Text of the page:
Thoughts flooded my mind, like dagger points, reminding me of the piercing painfulness of the bigger kids’ rebukes. Tears ran down my dirty cheeks and turned to mud streaks upon my hands as I wiped them from my face. I traveled an unknown distance before collecting myself. It was farther than I had every walked along the fence line of the field before.
Thirsty, tired, and alone, I halted and looked around. I stood in the midst of a small gently sloping hill covered in the greenest knee high grass and ra- diant yellow dandelions. Away upwards on the slope towards the fence line were deep purple flowering bushes. High above was the noontime sun, big and blindingly bright. Closing my eyes, I let the sun warm my face. The light permeated my eyelids to create a welcomed orange hue which filled my pupils and my heart. Brushing the tips of many blades of grass with my hands about my waste, I lowered my chin and opened my eyes to take in the beauty of this undiscovered place. I wanted to live there in that moment. I wanted to be like the grass beneath my feet, in harmony with all its surrounding blades of grass and swaying in the wind as the breeze blew across the wide open meadow to disappear up the slope and beyond.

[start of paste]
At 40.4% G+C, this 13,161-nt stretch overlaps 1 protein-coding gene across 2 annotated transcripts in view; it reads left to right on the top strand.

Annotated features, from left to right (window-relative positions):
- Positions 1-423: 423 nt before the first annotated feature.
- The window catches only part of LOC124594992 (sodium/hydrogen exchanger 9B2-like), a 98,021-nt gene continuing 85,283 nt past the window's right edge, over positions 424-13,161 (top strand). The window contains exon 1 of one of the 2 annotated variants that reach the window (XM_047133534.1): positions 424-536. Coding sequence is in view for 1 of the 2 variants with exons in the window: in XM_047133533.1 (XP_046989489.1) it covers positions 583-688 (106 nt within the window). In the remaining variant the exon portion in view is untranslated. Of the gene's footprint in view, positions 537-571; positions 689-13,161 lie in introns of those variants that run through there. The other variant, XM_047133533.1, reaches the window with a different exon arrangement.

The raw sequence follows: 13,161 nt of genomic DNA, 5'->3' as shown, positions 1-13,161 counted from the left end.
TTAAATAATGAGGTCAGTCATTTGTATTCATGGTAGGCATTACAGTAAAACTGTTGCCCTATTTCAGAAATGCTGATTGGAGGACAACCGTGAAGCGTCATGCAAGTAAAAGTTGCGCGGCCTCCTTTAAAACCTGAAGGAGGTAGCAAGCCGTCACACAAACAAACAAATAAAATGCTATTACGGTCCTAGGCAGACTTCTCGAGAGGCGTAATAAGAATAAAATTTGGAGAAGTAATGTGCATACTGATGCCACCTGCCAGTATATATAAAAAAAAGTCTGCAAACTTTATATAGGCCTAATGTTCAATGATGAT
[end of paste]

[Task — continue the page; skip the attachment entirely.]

Below my feet I felt the soft earth. I imagined what it must be like to be rooted in such an intimate soil, all drinking from the same flow of moisture, each blade intertwined with the others and all being nourished by the same source. Glorious peace and harmony overcame me and I basked in the moment for a long while.
Time fled away and all of a sudden the sun had actually moved locations. It felt like time had skipped. I turned in the direction of the Swamp north- wards in the Field and was struck dumb by the view. The Swamp looked so small but less dark in the distance as the sun shown upon it. In fact, the tree tops of the Swamp looked vibrant and as green as all the other trees in sight. The memory of the Swamp war events and the darkness within surfaced easily, however, as I recalled them to my mind. Quickly I turned away and looked up the green and yellow slope behind me to the purple flowers along the fence line once more, fearing it may have disappeared. It had not.